Automatic Identification/Datacapture, AIDC, RFID

Automatic Identification and Data Capture (AIDC) refers to the process of automatically identifying and collecting data about objects/goods, then logging this information in a computer. The term AIDC refers to a range of different types of data capture devices. These include barcodes, biometrics, RFID (Radio Frequency Identification), magnetic stripes, smart cards, OCR (Optical Character Recognition) and voice recognition. AIDC devices are deployed in a wide range of environments, including: retail, warehousing, distribution & logistics and field service. The first RFID solutions were developed in 1980s. It has since been deployed in a range of markets including Automated Vehicle Identification (AVI) systems due to RFID's ability to track moving objects. RFID is also effective in challenging manufacturing environments where barcode labels might not prove resilient enough.

RSS

Hand Held Products opens European Customer Application Centre

Industry specific test facilities speed up solving customer issues and help provide tailored demonstrations

GS1 announces new, smaller bar code which carries more data

GS1 announces new, smaller bar code which carries more data

Global task force sets 2010 adoption date for use on any trade item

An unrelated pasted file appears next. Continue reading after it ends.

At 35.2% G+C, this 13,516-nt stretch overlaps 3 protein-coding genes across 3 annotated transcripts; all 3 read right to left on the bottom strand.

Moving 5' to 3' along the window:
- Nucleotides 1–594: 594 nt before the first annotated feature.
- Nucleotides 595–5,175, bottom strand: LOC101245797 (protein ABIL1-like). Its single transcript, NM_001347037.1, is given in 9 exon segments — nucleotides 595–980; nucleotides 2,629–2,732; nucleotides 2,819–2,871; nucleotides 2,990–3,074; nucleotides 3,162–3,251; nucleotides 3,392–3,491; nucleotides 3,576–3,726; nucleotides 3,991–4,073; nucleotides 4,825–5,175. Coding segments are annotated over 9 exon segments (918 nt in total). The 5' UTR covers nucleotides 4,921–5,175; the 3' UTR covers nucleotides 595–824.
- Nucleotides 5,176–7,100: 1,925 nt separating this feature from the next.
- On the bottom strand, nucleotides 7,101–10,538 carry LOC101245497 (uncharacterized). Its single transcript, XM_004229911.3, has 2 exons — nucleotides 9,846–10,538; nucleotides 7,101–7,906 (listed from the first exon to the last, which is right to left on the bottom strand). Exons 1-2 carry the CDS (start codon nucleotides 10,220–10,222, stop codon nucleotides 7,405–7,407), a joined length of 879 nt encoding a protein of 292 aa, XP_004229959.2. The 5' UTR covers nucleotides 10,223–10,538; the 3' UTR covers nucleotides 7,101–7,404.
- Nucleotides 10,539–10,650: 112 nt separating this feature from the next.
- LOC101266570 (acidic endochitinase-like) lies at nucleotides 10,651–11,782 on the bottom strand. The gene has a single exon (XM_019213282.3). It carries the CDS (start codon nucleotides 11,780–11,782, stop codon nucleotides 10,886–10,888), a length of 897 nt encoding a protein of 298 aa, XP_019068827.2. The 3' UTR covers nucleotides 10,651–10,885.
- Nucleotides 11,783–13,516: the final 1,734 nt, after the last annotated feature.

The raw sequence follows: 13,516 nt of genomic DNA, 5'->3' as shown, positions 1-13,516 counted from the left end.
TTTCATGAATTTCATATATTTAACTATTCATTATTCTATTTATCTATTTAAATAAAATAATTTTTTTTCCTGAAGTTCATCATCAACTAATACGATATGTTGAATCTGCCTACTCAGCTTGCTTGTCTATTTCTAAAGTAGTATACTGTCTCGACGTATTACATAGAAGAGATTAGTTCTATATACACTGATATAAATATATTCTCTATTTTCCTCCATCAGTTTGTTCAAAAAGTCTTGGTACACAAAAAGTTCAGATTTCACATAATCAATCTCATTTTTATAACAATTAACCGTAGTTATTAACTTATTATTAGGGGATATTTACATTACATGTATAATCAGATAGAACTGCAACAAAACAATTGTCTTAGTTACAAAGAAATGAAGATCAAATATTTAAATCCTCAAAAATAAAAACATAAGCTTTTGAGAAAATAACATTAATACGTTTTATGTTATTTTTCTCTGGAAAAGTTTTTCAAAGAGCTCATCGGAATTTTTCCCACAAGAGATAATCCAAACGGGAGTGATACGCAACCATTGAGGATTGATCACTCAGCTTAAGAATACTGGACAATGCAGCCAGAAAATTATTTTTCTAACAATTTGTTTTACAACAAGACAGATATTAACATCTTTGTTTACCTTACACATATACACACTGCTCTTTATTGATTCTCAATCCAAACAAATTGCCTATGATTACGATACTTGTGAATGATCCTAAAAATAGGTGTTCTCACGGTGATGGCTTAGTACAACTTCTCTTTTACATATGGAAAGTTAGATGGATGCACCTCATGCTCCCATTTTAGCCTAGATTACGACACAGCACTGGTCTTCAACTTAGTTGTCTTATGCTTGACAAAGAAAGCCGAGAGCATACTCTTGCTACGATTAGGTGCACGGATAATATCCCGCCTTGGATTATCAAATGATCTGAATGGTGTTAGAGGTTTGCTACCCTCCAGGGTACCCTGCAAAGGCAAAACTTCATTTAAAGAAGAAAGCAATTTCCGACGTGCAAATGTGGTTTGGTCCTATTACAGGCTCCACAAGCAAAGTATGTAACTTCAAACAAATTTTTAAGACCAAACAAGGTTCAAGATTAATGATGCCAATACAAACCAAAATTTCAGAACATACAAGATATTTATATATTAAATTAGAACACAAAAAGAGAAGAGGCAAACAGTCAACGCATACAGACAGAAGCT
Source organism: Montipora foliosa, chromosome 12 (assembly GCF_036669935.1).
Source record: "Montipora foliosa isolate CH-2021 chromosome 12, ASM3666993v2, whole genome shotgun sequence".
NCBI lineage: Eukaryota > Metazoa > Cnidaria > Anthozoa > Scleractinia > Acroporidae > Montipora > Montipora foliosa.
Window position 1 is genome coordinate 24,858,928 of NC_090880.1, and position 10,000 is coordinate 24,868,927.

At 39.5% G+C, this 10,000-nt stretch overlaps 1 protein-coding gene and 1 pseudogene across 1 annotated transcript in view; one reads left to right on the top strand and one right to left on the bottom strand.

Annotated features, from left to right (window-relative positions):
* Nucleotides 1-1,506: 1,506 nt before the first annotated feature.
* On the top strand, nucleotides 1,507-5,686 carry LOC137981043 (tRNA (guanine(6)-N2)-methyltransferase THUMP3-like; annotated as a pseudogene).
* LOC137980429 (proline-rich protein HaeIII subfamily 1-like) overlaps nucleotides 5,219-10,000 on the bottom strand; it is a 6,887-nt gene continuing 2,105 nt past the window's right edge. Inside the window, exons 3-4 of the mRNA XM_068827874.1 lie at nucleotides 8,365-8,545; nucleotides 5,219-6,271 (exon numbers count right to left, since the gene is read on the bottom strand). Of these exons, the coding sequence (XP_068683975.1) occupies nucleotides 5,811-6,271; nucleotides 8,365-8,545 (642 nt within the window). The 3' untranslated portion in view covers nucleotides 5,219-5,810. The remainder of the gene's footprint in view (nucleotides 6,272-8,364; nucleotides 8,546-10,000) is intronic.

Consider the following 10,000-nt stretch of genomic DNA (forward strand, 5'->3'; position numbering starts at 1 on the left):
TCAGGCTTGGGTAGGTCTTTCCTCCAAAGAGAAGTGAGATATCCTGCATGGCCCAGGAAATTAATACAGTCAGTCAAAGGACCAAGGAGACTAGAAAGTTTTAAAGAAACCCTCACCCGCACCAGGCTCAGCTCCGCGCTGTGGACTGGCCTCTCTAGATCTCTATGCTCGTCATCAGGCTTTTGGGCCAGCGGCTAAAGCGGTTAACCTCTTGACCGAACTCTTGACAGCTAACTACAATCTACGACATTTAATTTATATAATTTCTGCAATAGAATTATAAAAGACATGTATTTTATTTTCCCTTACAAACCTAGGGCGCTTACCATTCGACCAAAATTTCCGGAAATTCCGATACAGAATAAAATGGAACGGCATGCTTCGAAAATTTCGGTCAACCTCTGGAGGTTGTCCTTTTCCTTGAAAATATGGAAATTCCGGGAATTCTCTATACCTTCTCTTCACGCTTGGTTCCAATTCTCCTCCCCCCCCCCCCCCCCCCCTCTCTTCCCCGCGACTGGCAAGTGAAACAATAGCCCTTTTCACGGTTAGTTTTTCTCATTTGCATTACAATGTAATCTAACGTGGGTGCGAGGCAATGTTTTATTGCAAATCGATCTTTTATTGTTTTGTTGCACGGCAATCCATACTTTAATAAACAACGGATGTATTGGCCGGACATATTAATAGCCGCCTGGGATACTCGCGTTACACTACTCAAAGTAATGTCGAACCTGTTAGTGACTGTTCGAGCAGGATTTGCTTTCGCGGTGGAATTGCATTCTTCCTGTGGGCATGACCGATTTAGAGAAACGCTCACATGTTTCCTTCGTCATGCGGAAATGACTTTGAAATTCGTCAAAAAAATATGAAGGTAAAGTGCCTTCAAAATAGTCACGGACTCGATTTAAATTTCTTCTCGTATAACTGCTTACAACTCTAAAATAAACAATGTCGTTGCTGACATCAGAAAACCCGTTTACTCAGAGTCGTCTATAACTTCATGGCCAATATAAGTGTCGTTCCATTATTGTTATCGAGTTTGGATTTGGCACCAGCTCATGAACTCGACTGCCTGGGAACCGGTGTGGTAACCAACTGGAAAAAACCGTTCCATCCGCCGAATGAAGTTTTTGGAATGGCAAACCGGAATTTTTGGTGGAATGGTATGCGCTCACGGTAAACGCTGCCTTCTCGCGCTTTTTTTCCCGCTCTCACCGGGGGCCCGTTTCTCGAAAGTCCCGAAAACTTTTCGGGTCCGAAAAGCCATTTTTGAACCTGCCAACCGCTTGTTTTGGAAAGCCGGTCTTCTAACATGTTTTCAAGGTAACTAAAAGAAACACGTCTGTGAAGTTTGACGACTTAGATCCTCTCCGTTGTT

SMART TAG!

SMART TAG!

Checkpoint Systems launches IQ-Series, a new generation of high-speed RF source tagging solutions that allows easy migration to RFID for the retail industry

The New Gryphon From Datalogic Looks Farther

The New Gryphon From Datalogic Looks Farther

Datalogic has extended its Gryphon series of instinctive hand held readers with the launch of a long range model, the Gryphon D130 LR.

Datalogic Launches the Smallest Presentation Scanner on the Market

Datalogic Launches the Smallest Presentation Scanner on the Market

Datalogic has extended its comprehensive retail product range with the introduction of the new Diamond presentation scanner the smallest in its category and suitable for counters with limited space availability.

Philips ticket technology opens the doors of the FIFA World Cup

RFID ticketing enables the maximum football fan experience across Germany

Ekahau Debuts Third-Generation Wi-Fi Tag

Ekahau Debuts Third-Generation Wi-Fi Tag

New, Smaller Format Tag Features Five-Year Battery Life, Enhanced Functionality and Lower Cost

Hand Held Products(tm) extends legendary 3800 series of handheld imagers

Hand Held Products(tm) extends legendary 3800 series of handheld imagers

New 3800g features breakthrough scanning performance and enhanced ergonomics

FINNAIR IBM AND NOKIA IMPROVE PASSENGER SERVICE AT HELSINKI AIRPORT

FINNAIR IBM AND NOKIA IMPROVE PASSENGER SERVICE AT HELSINKI AIRPORT

Radio Frequency Identification Technology Streamlines Airport Ground Handling

Intermec Supports Launch of Microsoft BizTalk RFID

Beta versions of Microsoft BizTalk RFID software drivers for Intermec equipment available June 12

Automatic Identification and Data Capture (AIDC)

Automatic Identification and Data Capture (AIDC) refers to the methods of automatically identifying objects, collecting data about them, and entering that data directly into computer systems (i.e. without human involvement). Technologies typically considered as part of AIDC include bar codes, Radio Frequency Identification (RFID), biometrics, magnetic stripes, Optical Character Recognition (OCR), smart cards, and voice recognition. AIDC is also commonly referred to as “Automatic Identification,” “Auto-ID,” and "Automatic Data Capture."